Tutorials/Tips

How to delete GRUB files from a Boot EFI partition in Windows 10

After several failed attempts to dual-boot Ubuntu 15.04 and Windows 10 on a single hard drive and on a computer with UEFI firmware, and not knowing what caused the first failed attempt, I figured that subsequent failed attempts must have been due to an existing Ubuntu GRUB folder in the Boot EFI folder.

Especially since the machine always froze when the installer is attempting to install GRUB

So I thought that If I could just delete the ubuntu folder from the Boot EFI folder, that the installation would complete – successfully. Ultimately, it didn’t, but I figured out how to delete GRUB files from inside Windows 10, from the command line.

This post documents how it was done. It involved, from the command line, listing and selecting the detected hard drives, listing the partitions on the hard drive, then, finally, listing and deleting the target folder. Another reason you might want to do this, is if you deleted the Linux partitions, which would not automatically delete the GRUB files from the Boot EFI folder.

To start, log into Windows 10, click on the menu and type cmd. Then right-click on the terminal application’s icon and select run as administrator. Figure 1 show the commands (underlined) used to accomplish the first step – listing and selecting the hard drive. To make it possible to copy-and-paste, for those who might need to, I’ve provided the commands in the code block after the last image.

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In this figure, the target disk is shown as a 465 GB hard drive, with GPT partition.

Windows 10 diskpart
Figure 1: Using diskpart to list hard drives detected on Windows 10

After the target disk has been selected, its partitions are listed, so that the partition (volume) that corresponds to the Boot EFI folder can be identified. In Figure 2, that partition is Volume 2. It’s usually the only volume with FAT32 in the Fs (file system) column, and System in the Info column. After it has been identified and selected, you assign it a drive letter to make it easier to work with. In this example, I assigned it a drive letter D. After that, exit diskpart.

Listing Windows 10 partitions
Figure 2: Listing disk partitions on Windows 10

The final task involves changing into the Boot EFI folder, listing its contents to identify what subfolder the GRUB files would be. It will be in the EFI folder. The GRUB files for the distribution that was installed will be under a folder of the same name as the distribution. For example, if Ubuntu was installed, as in this example, the name of the folder will be ubuntu. Delete the folder using the rmdir /s command. That’s the Windows 10 equivalent of the Unix/Linux rm -r command.

Delete Ubuntu Boot EFI GRUB files
Figure 3: Deleting non-empty Ubuntu GRUB directory in Windows 10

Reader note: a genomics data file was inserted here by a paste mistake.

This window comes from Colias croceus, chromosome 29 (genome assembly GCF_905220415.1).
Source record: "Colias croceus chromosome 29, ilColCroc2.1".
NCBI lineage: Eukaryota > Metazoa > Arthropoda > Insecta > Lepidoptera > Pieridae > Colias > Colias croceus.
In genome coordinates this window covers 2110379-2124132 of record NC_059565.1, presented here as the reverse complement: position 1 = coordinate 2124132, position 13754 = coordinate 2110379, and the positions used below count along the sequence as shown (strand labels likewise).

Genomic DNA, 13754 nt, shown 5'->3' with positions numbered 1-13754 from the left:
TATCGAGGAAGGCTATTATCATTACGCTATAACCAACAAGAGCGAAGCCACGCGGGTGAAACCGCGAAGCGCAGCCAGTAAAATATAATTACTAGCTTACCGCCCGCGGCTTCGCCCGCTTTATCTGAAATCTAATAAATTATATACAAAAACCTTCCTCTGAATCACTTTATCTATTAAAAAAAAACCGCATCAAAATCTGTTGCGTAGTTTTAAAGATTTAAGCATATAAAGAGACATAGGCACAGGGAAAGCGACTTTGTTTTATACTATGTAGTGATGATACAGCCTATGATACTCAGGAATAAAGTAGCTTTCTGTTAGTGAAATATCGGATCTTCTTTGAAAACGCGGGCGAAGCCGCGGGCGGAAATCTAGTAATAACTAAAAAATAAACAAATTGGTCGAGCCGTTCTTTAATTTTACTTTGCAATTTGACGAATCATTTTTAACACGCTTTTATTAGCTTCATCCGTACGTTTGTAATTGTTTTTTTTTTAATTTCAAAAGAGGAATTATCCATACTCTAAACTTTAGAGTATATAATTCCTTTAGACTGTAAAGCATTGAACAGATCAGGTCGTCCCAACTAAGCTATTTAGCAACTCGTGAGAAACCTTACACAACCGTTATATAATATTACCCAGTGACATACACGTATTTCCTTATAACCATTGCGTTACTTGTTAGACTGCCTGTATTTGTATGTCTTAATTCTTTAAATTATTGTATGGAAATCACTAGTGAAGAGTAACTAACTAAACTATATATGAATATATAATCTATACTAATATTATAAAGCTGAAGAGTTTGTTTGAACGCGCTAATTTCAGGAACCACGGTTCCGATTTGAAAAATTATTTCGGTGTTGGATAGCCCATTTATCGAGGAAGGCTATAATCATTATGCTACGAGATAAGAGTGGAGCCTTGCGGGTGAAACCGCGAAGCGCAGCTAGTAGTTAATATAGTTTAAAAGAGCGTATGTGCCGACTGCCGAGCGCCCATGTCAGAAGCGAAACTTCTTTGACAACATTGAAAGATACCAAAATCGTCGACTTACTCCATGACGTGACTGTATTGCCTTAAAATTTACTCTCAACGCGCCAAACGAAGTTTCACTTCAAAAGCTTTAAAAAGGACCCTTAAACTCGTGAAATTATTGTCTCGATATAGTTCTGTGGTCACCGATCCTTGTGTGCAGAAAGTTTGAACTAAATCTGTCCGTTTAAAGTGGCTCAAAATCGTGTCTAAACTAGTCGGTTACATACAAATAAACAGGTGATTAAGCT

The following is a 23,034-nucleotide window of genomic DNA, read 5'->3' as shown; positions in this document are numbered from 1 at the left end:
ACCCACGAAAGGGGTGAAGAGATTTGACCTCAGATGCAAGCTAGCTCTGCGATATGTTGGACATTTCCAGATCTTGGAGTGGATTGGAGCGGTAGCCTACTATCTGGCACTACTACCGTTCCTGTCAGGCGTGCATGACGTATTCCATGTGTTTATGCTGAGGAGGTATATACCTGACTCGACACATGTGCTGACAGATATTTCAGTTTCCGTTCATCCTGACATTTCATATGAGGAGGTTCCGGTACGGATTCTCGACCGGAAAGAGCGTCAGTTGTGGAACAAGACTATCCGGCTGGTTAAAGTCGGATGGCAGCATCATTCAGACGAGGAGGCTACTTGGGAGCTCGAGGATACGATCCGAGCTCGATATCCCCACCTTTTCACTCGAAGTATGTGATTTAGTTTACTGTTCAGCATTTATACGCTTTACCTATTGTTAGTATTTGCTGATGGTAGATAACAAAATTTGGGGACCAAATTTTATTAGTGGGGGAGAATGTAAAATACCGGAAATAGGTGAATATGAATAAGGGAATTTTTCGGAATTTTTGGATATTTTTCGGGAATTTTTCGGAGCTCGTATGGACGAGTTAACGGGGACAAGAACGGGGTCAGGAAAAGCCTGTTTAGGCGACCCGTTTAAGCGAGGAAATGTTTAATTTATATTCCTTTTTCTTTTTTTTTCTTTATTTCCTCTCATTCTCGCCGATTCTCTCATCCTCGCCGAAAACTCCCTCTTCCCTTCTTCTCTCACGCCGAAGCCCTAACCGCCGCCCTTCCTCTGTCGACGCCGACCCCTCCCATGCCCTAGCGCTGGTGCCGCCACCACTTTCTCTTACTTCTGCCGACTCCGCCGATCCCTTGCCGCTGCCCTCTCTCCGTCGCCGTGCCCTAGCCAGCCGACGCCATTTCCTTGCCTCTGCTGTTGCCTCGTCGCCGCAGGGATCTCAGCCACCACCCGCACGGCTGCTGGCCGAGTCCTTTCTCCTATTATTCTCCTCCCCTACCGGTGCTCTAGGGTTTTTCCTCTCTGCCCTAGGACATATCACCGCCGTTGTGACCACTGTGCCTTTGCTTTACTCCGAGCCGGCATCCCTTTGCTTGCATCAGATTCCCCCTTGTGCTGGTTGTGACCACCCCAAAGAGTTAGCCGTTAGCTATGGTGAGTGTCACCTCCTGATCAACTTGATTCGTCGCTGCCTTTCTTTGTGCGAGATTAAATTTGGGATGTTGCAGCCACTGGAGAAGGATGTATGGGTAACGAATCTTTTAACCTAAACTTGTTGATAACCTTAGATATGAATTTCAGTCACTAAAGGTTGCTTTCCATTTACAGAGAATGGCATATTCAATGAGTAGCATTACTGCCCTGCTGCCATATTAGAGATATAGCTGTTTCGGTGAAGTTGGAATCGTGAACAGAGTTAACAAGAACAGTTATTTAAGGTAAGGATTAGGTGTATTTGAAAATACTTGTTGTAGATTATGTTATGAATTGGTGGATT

All the commands used are given in this code block. Note that this procedure is not necessarily the best or only way to go about do this, so if you know of a better method, post a comment.

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170 Comments

  1. Edward Snowden

    Absolutely brilliant, saved me. Thanks

  2. This saved my ever-lovin’ ass. Thanks.

  3. Hey, it worked .(I hope so ). There would’t be any other ubuntu residues after my dual boot mishap now would there?)

  4. I had always a problem that after I deleted the linux partition from windows, I got stuck at grub bootloader after PC restart and this has made me so much of problems. But the way you suggested worked perfectly. Thanks!!

  5. Kongu Sampath

    Dude this was awesome thanks for the hekp

  6. Well Linux Mint is gone off the computer now (back to the horrid Win 10) but the Linux swap file still remains. Any idea how to get rid of that hidden and unusable partition. 300 mb is a lot of disk space to lose / not have available.

    • If you created a swap on Mint, then deleted the entire Mint partition, then the swap file is gone too. If you instead referring to a swap partition for Mint, then you just need to delete that too. You can accomplish that from the Windows partition manager.

  7. It works:) Thanks

  8. I get a ” positional parameter cannot be found that accepts argument ‘ubuntu’.
    when I typed rmdir /s ubuntu . I had removed the ubuntu partition from disk management and all the commands shown in this article worked until the last one. Is there a suggestion ?

  9. Thanks it Works.

  10. but i followed those three images, when i came the third image second command, which is ‘ls’ my command prompt showing ‘ls’ is not recognized as an internal or external command,
    operable program or batch file. please help me

  11. Its working dude thx a lot. Have some sosial medias? 😀

  12. Hi, I was deleted the linux partition and rebooted my system now my PC always goes to (error: unknown file system entering rescue mod) any solution? Please help I’m waiting for your reply…

    • Perhaps you deleted the wrong partition. What is the default boot manager in the BIOS/UEFI utility? It’s likely GRUB, so try changing it to Windows Boot Manager and reboot.

      • Hey,
        Whenever I boot I’m getting an error that flashes away immediately. I have deleted the “Ubuntu” folder from that drive, and after a reboot, I got that error. I can’t do anything now. I need this working ASAP, so any help would be appreciated!

        I seem unable to enter the BIOS. as well…

    • Hi,

      Getting the same problem here. I literally can’t use my laptop now, and I need it a LOT.
      Please respond ASAP, as I need it working ASAP.

      Thanks

  13. Arunalu Kariyawasam

    Minor detail, but: in the image where you show the commands to delete EFI, you put ‘ls’ as the command instead of ‘dir’.

  14. Thanku my pc is not booting in kali ao i delete it and reinstall .now it’s working.

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